From Cauchy-Schwarz inequality, we have
From Jensen’s inequality,
Thus, with , we can apply Fubini’s Theorem and get
Our proposed model is
Note that a critical difference of our formulation here from that in Jiang et al. (2014) is that, we only require to be in , which is larger than . This extension allows more flexibility in the dimension reduction functions.
For , is well-defined almost surely.
Let and . We have
which implies that a.s. ∎
Proposition 5 reveals an interesting result regarding the space where belongs to. The finite second moment condition is commonly used in statistical analysis. In the finite dimensional case, a random vector with finite second moment can have arbitrary variation for each component of the random vector, hence the random vector can take values in the entire space. However, this is not the case in the infinite dimensional functional space. To ensure finite integrated variance, a random function cannot have arbitrary variation along each dimension. In fact, the variations along all dimensions, except a finite set of dimensions, have to degenerate sufficiently fast to guarantee finite total variant. In fact, the set of dimensions in which almost all variation accumulate is fixed for a single random function. As a consequence, the random function cannot take values everywhere in . This is why the resulting space of the random function is in fact a much smaller subspace of . A feature of this subspace is that it ensures finite inner-product with elements in , where is the covariance function of . We define this space as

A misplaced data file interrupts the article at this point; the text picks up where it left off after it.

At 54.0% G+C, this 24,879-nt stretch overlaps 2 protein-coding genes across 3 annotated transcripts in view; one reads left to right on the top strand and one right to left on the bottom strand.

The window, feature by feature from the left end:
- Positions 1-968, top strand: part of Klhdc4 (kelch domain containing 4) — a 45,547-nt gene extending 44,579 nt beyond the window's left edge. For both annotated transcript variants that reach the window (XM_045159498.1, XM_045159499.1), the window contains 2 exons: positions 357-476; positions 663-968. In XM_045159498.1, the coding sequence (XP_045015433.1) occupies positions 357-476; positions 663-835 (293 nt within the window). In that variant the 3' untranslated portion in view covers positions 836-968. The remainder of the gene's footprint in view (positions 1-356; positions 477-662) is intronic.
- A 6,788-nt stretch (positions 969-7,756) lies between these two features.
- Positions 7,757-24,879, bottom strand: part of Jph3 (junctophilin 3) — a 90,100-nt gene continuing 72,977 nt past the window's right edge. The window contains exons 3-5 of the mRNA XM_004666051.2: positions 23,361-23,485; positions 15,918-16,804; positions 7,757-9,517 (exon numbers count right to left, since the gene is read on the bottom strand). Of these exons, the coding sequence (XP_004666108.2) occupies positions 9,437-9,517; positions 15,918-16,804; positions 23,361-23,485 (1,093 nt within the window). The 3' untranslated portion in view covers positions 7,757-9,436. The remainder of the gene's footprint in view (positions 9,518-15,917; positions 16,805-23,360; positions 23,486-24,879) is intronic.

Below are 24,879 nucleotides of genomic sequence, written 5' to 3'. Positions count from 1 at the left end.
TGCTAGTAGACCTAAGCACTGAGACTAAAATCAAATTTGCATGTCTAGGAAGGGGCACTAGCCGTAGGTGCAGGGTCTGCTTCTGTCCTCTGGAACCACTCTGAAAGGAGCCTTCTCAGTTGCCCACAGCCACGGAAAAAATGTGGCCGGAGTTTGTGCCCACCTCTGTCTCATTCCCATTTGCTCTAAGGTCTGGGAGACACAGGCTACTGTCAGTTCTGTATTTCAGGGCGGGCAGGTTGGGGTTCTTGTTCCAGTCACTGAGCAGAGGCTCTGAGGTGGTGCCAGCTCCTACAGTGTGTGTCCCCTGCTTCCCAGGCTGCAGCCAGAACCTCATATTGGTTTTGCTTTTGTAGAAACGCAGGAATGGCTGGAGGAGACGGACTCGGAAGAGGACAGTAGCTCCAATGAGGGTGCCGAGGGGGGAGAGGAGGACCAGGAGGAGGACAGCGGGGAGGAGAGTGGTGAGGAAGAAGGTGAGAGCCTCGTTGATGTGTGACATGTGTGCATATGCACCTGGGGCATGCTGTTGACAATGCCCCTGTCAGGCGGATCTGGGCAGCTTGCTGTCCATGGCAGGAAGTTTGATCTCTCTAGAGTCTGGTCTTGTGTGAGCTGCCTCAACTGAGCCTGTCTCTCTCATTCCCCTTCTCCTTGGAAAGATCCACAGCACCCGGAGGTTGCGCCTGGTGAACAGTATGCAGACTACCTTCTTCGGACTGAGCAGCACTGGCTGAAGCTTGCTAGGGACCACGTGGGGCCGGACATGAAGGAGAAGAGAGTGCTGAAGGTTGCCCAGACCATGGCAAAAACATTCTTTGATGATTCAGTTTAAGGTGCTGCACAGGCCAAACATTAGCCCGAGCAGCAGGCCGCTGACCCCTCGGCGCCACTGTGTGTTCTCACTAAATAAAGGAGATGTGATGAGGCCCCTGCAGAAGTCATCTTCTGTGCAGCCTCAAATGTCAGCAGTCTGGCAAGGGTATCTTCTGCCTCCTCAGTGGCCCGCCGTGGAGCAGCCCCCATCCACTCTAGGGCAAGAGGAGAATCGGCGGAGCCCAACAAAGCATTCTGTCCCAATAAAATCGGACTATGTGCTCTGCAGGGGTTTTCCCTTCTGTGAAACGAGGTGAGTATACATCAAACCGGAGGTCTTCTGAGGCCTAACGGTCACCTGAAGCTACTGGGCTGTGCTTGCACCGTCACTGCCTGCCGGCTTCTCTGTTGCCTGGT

Obviously . We will encounter this space again when we present an equivalent linearity condition later in Section 4.3. Note that although a single random function belongs to a much smaller space , the (uncountable) union of all such spaces of all random functions is the entire .
For any , Proposition 5 ensures that the quantity is well-defined a.s. It is easy to verify the identity
In the classical SIR, the main problem can be viewed as solving the eigenvalue problem of in the space scaled by . Now in Functional Sliced Inverse Regression (FSIR), (11) indicates that can be again viewed as the scaled operator from to .
In fact, the relaxed model leads to more flexible requirements on subsequent operators needed in the estimation procedure, which in turn leads to less stringent conditions on quantities such as mean covariates conditional on the response, etc. For example, in the FSIR approach, we would search for from the functional eigenvalue problem
where as before, and
Letting , rewriting (12) as